Insight into purchasing patterns across all channels is critical in order to maximize customer value, says Rob Jennings, ecommerce director at the nursery goods company.
We are faced with an entirely new challenge in terms of how we structure and maximize the use of our customer data. With over 60 retail stores, an online operation and wholesale outlets through the likes of Amazon and Tesco — plus mobile Internet opportunities and social media — our channels are growing rapidly along with our data volumes.
In the past, our approach was based on assumptions: we were having one conversation with all of our customers whether they were a few months’ pregnant or looking for a toddler car seat for their second child. It was clear that we needed to get a deeper understanding of our customers.
Working with data insight company Experian, we pulled together all of this disparate data into a central analytical tool, so now we can analyze, segment and track customer transactions through whichever channel they choose to use. We know what our customers are going to need and when, so there’s a defined path they’re going to follow, but this only offers a short window of opportunity. Therefore it’s vital that we have the ability to identify the key customer touchpoints, build an accurate picture of every customer and understand their purchasing behaviors and segment.
We can now pretty much map our entire product sale alongside a mother’s gestation period and all of the stages after the baby is born. We know what our average customer is going to need at a certain point in that journey, and so we pre-empt this by contacting them a week or so beforehand with a message, “Have you thought about buying this?”.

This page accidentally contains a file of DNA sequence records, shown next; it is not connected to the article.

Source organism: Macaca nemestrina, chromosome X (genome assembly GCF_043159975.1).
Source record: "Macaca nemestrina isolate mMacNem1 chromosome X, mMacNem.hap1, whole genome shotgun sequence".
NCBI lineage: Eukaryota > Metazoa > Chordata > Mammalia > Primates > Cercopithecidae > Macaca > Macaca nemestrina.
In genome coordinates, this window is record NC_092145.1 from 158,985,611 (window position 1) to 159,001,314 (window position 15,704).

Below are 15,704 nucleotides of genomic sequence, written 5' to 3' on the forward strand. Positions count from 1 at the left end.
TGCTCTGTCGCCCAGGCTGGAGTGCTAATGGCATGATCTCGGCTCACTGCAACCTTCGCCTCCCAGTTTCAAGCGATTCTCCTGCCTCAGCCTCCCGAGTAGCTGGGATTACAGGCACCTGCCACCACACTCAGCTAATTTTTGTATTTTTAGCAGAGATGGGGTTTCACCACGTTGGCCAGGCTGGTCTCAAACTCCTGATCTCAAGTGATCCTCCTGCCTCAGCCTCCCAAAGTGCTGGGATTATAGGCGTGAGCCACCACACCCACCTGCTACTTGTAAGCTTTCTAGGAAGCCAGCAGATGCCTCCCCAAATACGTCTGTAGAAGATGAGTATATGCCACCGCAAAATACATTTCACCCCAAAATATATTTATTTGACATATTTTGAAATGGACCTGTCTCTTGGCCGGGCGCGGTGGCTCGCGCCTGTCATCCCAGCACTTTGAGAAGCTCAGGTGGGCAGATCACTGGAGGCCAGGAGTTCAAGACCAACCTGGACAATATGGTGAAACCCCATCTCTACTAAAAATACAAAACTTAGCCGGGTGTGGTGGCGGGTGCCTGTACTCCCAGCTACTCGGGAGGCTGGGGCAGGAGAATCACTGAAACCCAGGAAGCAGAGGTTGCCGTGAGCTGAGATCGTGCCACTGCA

Some of the discoveries we have made from mining the data have been fascinating. For example, we have found that customers who opt in to marketing communications are worth 50% more than those who do not, and that those who let us know their child’s due date tend to spend around 130% more than those who have simply opted in. Women who buy maternity wear from us and supply their due date can spend anywhere up to 200% more — so we use this knowledge to inform our in-store promotions and incentivize staff, with much of this effort geared to drawing our customer in at the maternity-wear stage of her journey.
We have moved very quickly from storing simple transactional data to highly complex, multi-faceted information, and our storage need has grown by 1,000% over the past year. Big data is a critical challenge for us as we bring new channels into the mix, including social media sites such as Facebook, Twitter and Pinterest, mobile, apps and tablet sales [20% of website visitors already access the Mamas & Papas site via mobile].
We’re not quite there yet, but if, say, someone shares their Facebook timeline with us, we can then access a huge amount of very relevant data. What we will never do is allow the proliferation of channels to make our customer experience too channel centric. Our biggest loyalty tool is making life simpler for customers, and my job is to let the data facilitate a warm, personal and easy experience for them, however they choose to shop with us.